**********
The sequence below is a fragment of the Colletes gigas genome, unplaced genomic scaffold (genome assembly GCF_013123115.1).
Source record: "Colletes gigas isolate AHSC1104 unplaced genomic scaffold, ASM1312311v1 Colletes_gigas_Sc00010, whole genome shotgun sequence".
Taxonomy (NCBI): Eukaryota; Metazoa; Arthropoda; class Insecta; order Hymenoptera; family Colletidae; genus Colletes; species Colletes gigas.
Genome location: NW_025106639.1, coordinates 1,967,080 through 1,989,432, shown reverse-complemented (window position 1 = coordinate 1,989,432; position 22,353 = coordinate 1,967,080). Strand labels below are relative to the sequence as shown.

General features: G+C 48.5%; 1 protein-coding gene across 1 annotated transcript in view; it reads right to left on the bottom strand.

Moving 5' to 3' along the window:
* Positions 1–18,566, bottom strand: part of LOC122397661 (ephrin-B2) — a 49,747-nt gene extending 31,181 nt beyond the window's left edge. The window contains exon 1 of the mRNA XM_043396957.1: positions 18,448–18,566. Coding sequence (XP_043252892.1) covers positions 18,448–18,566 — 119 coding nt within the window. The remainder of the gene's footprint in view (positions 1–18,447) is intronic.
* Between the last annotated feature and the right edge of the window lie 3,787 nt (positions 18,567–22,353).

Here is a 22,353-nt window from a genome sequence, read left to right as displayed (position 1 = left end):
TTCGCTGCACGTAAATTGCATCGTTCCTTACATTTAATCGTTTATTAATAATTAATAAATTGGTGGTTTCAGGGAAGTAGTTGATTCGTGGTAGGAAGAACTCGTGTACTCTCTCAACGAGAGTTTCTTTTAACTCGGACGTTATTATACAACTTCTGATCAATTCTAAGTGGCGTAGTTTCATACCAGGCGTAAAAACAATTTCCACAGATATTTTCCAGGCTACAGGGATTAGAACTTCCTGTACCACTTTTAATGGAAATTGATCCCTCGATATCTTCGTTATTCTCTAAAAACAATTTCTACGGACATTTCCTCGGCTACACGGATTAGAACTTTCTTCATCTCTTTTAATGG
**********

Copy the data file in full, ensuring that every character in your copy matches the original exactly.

The sequence below is a fragment of the Colletes gigas genome, unplaced genomic scaffold (genome assembly GCF_013123115.1).
Source record: "Colletes gigas isolate AHSC1104 unplaced genomic scaffold, ASM1312311v1 Colletes_gigas_Sc00010, whole genome shotgun sequence".
Taxonomy (NCBI): Eukaryota; Metazoa; Arthropoda; class Insecta; order Hymenoptera; family Colletidae; genus Colletes; species Colletes gigas.
Genome location: NW_025106639.1, coordinates 1,967,080 through 1,989,432, shown reverse-complemented (window position 1 = coordinate 1,989,432; position 22,353 = coordinate 1,967,080). Strand labels below are relative to the sequence as shown.

General features: G+C 48.5%; 1 protein-coding gene across 1 annotated transcript in view; it reads right to left on the bottom strand.

Moving 5' to 3' along the window:
* Positions 1–18,566, bottom strand: part of LOC122397661 (ephrin-B2) — a 49,747-nt gene extending 31,181 nt beyond the window's left edge. The window contains exon 1 of the mRNA XM_043396957.1: positions 18,448–18,566. Coding sequence (XP_043252892.1) covers positions 18,448–18,566 — 119 coding nt within the window. The remainder of the gene's footprint in view (positions 1–18,447) is intronic.
* Between the last annotated feature and the right edge of the window lie 3,787 nt (positions 18,567–22,353).

Here is a 22,353-nt window from a genome sequence, read left to right as displayed (position 1 = left end):
TTCGCTGCACGTAAATTGCATCGTTCCTTACATTTAATCGTTTATTAATAATTAATAAATTGGTGGTTTCAGGGAAGTAGTTGATTCGTGGTAGGAAGAACTCGTGTACTCTCTCAACGAGAGTTTCTTTTAACTCGGACGTTATTATACAACTTCTGATCAATTCTAAGTGGCGTAGTTTCATACCAGGCGTAAAAACAATTTCCACAGATATTTTCCAGGCTACAGGGATTAGAACTTCCTGTACCACTTTTAATGGAAATTGATCCCTCGATATCTTCGTTATTCTCTAAAAACAATTTCTACGGACATTTCCTCGGCTACACGGATTAGAACTTTCTTCATCTCTTTTAATGG